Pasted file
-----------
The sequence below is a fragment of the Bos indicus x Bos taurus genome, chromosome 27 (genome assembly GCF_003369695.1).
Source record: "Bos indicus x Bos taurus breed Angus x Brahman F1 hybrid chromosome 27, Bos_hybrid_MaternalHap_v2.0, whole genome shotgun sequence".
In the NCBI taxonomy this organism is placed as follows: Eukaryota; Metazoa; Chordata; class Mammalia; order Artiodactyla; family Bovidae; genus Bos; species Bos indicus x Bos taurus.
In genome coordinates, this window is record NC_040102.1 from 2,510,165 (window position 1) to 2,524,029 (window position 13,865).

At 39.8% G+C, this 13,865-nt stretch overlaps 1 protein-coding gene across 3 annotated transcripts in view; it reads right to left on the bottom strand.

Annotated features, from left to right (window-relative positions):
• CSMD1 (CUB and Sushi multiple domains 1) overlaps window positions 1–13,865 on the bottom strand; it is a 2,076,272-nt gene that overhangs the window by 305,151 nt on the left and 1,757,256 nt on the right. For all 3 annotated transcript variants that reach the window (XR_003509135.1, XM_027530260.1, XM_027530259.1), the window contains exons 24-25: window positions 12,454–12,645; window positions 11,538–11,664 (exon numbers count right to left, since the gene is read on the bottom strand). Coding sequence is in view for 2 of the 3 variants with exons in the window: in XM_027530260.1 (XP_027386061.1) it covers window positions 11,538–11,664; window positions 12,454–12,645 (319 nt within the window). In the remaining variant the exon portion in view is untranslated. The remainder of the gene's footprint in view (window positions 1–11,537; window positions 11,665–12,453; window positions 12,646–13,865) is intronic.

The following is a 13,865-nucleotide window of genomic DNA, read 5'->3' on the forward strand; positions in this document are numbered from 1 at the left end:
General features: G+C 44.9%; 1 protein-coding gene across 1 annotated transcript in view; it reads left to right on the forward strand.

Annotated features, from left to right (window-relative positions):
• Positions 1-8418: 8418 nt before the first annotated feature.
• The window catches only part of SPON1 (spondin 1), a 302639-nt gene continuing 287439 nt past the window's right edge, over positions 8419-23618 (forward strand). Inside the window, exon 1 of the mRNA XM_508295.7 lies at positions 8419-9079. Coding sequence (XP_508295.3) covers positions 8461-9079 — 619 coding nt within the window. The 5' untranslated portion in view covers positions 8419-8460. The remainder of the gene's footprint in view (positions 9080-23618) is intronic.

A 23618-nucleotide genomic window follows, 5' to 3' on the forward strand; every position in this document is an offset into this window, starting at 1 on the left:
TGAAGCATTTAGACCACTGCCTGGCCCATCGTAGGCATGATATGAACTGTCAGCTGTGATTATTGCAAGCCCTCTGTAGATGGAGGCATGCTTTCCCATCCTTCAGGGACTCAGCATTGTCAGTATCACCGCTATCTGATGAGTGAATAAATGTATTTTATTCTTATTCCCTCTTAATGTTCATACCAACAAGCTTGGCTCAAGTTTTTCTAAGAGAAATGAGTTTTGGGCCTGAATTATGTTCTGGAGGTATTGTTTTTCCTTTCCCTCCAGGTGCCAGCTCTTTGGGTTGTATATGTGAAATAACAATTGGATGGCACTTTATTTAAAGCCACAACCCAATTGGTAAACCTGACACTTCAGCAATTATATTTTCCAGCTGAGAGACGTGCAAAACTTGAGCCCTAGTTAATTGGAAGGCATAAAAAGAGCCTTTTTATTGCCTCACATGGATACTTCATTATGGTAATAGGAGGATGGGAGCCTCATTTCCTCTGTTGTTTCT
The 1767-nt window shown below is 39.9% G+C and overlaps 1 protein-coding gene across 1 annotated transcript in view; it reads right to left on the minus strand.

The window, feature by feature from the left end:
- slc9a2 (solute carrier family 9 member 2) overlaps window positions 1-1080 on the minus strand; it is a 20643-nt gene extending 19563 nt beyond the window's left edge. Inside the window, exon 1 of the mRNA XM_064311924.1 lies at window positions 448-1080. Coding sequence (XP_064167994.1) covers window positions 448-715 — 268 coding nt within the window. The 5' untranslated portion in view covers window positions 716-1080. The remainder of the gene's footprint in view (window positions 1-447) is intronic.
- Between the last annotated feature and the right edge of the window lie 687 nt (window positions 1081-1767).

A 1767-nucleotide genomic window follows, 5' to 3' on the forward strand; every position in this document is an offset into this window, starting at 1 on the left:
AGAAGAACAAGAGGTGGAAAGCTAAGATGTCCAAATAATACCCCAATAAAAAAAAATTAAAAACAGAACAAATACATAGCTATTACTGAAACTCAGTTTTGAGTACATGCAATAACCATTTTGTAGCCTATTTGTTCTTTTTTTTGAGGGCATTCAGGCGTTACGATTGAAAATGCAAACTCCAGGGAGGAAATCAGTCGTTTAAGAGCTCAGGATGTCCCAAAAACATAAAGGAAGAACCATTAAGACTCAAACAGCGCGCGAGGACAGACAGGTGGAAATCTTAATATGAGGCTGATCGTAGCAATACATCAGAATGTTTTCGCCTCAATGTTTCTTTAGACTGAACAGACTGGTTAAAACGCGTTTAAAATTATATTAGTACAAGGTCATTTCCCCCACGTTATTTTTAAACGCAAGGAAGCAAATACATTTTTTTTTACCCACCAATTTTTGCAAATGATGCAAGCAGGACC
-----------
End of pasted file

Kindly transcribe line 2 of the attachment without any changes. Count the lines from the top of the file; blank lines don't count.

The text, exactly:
Source record: "Bos indicus x Bos taurus breed Angus x Brahman F1 hybrid chromosome 27, Bos_hybrid_MaternalHap_v2.0, whole genome shotgun sequence".